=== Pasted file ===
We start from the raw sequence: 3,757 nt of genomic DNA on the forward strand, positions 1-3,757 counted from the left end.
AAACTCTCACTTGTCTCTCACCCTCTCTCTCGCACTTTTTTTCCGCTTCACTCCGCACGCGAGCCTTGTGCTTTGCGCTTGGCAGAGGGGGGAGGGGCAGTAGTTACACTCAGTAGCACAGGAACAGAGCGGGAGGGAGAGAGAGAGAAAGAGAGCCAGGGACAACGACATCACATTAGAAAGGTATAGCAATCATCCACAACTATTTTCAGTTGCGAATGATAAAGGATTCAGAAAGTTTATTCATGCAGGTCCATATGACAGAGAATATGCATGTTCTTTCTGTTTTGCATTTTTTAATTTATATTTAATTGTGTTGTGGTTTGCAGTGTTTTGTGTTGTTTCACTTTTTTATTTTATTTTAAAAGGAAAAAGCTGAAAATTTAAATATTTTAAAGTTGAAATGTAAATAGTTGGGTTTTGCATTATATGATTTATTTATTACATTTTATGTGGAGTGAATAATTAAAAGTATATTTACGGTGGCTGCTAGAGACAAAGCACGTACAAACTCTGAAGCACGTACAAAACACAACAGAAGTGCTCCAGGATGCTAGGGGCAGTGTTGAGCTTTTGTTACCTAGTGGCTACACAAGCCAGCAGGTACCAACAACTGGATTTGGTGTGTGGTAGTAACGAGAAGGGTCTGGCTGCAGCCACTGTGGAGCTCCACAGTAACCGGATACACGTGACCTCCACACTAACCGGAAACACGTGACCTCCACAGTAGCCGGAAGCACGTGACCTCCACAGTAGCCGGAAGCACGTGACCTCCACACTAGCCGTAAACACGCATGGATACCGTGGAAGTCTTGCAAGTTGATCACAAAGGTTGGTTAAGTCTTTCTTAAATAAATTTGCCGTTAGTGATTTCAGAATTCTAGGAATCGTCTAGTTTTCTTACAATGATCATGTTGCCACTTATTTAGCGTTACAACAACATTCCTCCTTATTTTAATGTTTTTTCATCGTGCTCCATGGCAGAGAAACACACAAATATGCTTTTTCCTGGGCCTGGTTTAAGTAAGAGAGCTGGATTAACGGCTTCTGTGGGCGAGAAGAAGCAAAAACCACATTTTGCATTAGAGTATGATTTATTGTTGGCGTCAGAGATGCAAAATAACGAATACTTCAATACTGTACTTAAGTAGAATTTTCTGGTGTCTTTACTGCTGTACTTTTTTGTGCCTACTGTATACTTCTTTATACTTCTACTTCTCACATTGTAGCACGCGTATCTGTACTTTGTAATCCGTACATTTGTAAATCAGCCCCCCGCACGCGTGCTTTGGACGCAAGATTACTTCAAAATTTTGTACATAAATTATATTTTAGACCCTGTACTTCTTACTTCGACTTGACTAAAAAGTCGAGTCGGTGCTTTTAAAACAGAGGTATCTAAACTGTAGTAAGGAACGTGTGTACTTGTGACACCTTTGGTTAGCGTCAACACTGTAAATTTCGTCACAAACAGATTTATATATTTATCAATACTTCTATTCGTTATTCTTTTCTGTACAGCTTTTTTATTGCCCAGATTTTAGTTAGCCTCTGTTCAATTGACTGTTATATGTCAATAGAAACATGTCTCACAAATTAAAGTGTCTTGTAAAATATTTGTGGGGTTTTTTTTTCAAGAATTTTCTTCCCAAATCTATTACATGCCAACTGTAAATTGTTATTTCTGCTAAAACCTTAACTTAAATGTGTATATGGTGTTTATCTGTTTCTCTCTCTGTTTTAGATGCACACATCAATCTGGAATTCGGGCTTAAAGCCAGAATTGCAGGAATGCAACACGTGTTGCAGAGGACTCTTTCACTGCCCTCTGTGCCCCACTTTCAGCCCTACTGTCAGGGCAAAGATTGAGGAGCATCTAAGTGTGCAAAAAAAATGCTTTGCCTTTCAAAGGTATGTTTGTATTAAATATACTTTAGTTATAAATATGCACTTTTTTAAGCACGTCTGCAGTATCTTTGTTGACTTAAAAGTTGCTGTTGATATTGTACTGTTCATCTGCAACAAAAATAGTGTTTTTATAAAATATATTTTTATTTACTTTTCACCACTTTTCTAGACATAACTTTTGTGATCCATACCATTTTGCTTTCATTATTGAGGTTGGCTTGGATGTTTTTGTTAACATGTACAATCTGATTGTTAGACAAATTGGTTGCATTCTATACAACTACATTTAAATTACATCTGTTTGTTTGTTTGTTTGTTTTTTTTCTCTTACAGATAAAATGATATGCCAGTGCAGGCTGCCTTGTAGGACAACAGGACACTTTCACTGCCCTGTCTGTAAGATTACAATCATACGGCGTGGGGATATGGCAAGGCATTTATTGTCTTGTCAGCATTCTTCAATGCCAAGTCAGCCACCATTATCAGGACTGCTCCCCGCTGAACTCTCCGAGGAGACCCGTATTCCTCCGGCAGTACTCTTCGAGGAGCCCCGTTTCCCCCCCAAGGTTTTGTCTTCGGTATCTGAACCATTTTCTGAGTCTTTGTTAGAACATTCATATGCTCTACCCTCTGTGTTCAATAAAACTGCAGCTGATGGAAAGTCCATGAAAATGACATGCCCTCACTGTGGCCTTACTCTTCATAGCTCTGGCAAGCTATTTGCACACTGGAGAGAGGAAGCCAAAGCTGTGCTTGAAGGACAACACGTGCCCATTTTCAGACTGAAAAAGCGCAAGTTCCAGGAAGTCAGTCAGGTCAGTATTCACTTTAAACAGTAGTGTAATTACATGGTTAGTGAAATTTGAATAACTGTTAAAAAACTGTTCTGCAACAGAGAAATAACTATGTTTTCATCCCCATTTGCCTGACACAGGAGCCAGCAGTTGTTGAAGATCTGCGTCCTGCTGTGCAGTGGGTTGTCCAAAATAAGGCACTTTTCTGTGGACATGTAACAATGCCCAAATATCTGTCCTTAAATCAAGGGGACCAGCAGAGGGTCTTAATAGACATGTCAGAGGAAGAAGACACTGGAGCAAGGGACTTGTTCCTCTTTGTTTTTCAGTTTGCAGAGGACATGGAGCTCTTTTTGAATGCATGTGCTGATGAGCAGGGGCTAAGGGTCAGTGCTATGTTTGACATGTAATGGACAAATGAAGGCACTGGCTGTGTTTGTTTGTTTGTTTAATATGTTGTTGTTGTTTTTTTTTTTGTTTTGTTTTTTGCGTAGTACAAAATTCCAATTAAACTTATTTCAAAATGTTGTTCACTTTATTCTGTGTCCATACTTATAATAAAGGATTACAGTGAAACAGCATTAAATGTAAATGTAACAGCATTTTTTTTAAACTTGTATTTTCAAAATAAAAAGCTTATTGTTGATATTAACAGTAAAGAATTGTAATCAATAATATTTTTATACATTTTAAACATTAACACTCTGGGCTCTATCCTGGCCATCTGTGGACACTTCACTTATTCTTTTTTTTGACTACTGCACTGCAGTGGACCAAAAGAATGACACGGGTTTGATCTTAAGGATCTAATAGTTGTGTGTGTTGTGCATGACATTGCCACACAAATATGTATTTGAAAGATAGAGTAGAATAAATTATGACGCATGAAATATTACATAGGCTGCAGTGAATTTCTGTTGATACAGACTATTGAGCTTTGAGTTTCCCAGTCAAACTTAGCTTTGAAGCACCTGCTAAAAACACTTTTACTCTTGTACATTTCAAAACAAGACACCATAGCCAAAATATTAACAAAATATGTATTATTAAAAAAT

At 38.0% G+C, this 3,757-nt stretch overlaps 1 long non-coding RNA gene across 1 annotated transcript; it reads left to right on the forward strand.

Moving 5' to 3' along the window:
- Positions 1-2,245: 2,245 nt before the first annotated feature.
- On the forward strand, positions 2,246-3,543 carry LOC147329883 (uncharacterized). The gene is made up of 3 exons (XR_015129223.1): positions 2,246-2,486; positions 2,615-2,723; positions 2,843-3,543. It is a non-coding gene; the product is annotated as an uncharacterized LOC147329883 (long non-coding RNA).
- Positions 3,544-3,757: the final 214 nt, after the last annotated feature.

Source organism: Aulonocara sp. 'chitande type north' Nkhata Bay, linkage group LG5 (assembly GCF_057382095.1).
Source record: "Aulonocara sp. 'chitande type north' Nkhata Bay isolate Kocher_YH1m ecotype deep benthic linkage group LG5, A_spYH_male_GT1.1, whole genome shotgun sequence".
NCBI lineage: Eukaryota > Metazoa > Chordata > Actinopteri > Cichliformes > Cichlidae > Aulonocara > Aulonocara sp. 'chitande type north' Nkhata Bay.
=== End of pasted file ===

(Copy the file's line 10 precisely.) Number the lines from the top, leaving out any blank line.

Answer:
NCBI lineage: Eukaryota > Metazoa > Chordata > Actinopteri > Cichliformes > Cichlidae > Aulonocara > Aulonocara sp. 'chitande type north' Nkhata Bay.